House Speaker John BoehnerJohn BoehnerHouse markup of ObamaCare repeal bill up in the air Conservatives to Congress: Get moving Boehner: ObamaCare repeal and replace 'not going to happen' MORE (R-Ohio) blamed President Obama and the Democrats Tuesday for the recent downgrading of the U.S. credit rating, saying that if Democrats had joined with Republicans in passing the GOP budget, which the House passed in April, ""it's unlikely anyone would be talking about the United States being downgraded today."
In a conference call with House Republicans, the Speaker told colleagues that the Standard & Poor's downgrade on Friday was not a surprise, since Republicans "have been warning (it) could happen for months."
"S&P said in its own report Friday that entitlement reform is the
key to long-term financial stability. We passed a budget through the
House in April that includes entitlement reform, and cuts more than $6
trillion. The Democrat-controlled Senate and President Obama have
prevented most of those reforms from happening. And that's why we have a
downgrade," Boehner said in an excerpt of his prepared remarks obtained
by The Hill.
He blamed Obama for creating the situation, even as the president and Democrats publicly pointed fingers at the Tea Party.
"The President and the Democratic leadership in Washington are trying to
blame the tea party, because they know this downgrade is on [the
Democrats]. When we took the bold step of proposing entitlement reforms, they reacted not by embracing them and joining us, but by demonizing those proposals for political gain," Boehner said.
Democrats have said they rejected the GOP budget because it sought to privatize Medicare, cut programs geared to the poor and middle class and did not tax the wealthiest Americans. Democrats charged this week that the intransigence of the conservative Tea Party members scuttled a large deficit-reduction deal and led to the S&P downgrade.
Boehner on Tuesday, according to a leadership aide, assured rank-and-file GOP lawmakers that he is committed to transparency on the so-called supercommittee, which was created by the Budget Control Act, the last-minute deal reached to raise the debt ceiling. the supercommittee is tasked with making $1.5 trillion in budget cuts.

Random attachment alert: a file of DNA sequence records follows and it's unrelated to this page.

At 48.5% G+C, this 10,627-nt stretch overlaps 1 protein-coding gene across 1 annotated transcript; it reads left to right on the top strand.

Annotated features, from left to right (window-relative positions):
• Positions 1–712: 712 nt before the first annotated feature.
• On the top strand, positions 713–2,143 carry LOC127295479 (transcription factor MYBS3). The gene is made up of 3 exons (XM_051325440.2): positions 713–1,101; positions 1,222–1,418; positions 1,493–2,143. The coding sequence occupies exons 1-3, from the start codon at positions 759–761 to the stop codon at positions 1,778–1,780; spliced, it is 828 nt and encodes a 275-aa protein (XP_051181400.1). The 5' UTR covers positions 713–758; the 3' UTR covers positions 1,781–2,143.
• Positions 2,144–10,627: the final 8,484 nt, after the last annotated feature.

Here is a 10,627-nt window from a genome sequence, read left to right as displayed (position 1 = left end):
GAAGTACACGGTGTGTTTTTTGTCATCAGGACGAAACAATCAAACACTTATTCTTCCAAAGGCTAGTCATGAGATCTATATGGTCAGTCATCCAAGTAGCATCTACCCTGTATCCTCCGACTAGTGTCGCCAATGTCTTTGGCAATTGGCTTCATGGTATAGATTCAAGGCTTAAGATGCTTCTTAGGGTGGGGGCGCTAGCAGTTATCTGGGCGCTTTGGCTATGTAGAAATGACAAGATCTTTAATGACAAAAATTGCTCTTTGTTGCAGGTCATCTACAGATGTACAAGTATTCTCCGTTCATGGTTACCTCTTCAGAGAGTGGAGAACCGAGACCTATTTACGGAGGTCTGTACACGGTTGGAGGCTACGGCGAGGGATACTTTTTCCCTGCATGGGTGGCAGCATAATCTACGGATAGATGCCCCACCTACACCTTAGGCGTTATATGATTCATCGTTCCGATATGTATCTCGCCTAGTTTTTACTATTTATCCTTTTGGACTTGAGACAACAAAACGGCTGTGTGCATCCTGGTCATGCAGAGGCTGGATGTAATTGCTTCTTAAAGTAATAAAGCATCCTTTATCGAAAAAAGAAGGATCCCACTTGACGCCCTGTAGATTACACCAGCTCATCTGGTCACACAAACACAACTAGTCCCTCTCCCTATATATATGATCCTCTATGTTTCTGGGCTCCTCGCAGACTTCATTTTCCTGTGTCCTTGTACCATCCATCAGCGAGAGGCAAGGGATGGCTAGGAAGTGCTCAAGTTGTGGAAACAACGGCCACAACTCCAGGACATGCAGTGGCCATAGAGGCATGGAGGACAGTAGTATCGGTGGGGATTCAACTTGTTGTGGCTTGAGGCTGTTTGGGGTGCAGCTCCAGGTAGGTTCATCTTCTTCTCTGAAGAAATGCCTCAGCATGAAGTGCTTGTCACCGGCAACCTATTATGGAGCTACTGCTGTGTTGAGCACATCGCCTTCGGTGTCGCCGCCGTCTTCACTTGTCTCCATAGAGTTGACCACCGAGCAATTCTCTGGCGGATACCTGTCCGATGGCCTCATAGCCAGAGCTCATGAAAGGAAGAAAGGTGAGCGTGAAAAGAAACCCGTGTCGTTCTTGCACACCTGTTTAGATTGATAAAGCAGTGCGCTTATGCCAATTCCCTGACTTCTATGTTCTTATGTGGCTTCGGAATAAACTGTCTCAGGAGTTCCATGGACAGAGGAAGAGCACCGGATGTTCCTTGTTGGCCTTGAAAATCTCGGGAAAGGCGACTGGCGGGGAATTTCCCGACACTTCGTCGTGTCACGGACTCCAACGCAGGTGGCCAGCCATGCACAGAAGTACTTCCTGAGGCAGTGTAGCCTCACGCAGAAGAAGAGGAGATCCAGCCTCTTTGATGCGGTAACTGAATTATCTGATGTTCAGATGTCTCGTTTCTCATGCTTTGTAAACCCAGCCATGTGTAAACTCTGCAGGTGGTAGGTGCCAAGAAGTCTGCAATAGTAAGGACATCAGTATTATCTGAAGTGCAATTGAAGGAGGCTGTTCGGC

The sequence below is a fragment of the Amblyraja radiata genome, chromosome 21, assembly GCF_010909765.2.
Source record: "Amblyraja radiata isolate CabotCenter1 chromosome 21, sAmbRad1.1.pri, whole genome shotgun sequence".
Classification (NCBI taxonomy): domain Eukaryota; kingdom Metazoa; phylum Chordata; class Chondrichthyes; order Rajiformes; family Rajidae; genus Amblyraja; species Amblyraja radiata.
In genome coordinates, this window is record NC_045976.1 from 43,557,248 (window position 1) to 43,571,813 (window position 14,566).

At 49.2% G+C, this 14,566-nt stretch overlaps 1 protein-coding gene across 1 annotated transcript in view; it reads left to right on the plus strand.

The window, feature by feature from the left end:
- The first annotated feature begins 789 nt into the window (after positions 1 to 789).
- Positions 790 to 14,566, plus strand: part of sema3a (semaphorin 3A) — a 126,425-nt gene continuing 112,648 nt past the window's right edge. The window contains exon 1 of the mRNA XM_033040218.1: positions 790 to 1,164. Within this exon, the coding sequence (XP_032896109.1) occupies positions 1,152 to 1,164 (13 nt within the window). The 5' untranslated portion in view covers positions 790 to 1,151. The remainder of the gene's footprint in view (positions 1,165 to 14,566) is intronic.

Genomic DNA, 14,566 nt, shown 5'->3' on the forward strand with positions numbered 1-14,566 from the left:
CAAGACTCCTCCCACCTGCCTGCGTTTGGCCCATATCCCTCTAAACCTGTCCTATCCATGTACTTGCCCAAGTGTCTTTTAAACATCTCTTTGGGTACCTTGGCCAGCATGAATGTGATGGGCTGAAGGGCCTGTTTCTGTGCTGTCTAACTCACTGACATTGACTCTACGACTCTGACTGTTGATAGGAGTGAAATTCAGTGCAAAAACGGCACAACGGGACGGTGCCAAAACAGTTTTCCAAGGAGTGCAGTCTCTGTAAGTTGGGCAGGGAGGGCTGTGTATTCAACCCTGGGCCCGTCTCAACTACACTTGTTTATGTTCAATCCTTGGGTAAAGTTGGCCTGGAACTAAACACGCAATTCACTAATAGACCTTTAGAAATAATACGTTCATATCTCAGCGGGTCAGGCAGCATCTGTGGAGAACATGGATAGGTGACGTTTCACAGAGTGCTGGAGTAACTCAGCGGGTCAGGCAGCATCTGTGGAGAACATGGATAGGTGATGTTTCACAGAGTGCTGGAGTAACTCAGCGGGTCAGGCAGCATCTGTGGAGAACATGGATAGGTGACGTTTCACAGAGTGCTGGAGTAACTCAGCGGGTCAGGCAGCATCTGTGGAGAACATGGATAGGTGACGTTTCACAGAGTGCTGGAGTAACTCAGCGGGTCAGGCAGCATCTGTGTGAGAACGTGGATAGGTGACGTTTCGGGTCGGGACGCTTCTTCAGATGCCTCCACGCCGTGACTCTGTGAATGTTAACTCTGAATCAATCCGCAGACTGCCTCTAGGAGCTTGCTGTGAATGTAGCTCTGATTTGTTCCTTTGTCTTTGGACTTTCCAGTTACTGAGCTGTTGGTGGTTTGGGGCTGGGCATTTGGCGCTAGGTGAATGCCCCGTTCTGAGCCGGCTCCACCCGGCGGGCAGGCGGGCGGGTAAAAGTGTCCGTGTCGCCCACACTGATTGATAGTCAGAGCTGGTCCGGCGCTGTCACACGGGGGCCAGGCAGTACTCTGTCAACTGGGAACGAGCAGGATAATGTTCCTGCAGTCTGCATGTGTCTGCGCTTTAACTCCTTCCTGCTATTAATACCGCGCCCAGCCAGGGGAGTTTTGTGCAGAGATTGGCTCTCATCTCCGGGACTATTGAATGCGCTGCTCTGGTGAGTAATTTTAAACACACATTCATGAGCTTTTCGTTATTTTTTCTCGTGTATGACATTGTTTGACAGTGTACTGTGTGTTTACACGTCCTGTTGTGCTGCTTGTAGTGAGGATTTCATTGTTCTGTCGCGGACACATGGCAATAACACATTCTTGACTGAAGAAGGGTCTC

In the conference call, the Speaker said "from the conversations I've had with the other leaders of both parties, I can tell you there's a strong commitment to having open hearings and a public process."
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Boehner announced that he would be making his three selections to the joint committee in the next few days.
House Minority Leader Nancy Pelosi (D-Calif.), Senate Majority Leader Harry ReidHarry ReidSanders and Schumer are right: Ellison for DNC chair The Hill's 12:30 Report Hopes rise for law to expand access to experimental drugs MORE (D-Nev.) and Senate Minority Leader Mitch McConnellMitch McConnellThough flawed, complex Medicaid block grants have fighting chance Sanders: 'If you don't have the guts to face your constituents,' you shouldn't be in Congress McConnell: Trump's speech should be 'tweet free' MORE (R-Ky.) also have three selections each to the supercommittee.
"You can be confident the people I select to represent our Conference will be people of courage who understand the gravity of this situation and are committed to doing what needs to be done," Boehner said.
He concluded his remarks by imploring Republicans to "remember this is all about jobs."
"The events of the past few days show clearly that the spending binge in Washington is a drag on our economy. Shutting down the spending binge in our government has everything to do with jobs. This is a point that needs to be made at every opportunity," the Speaker said.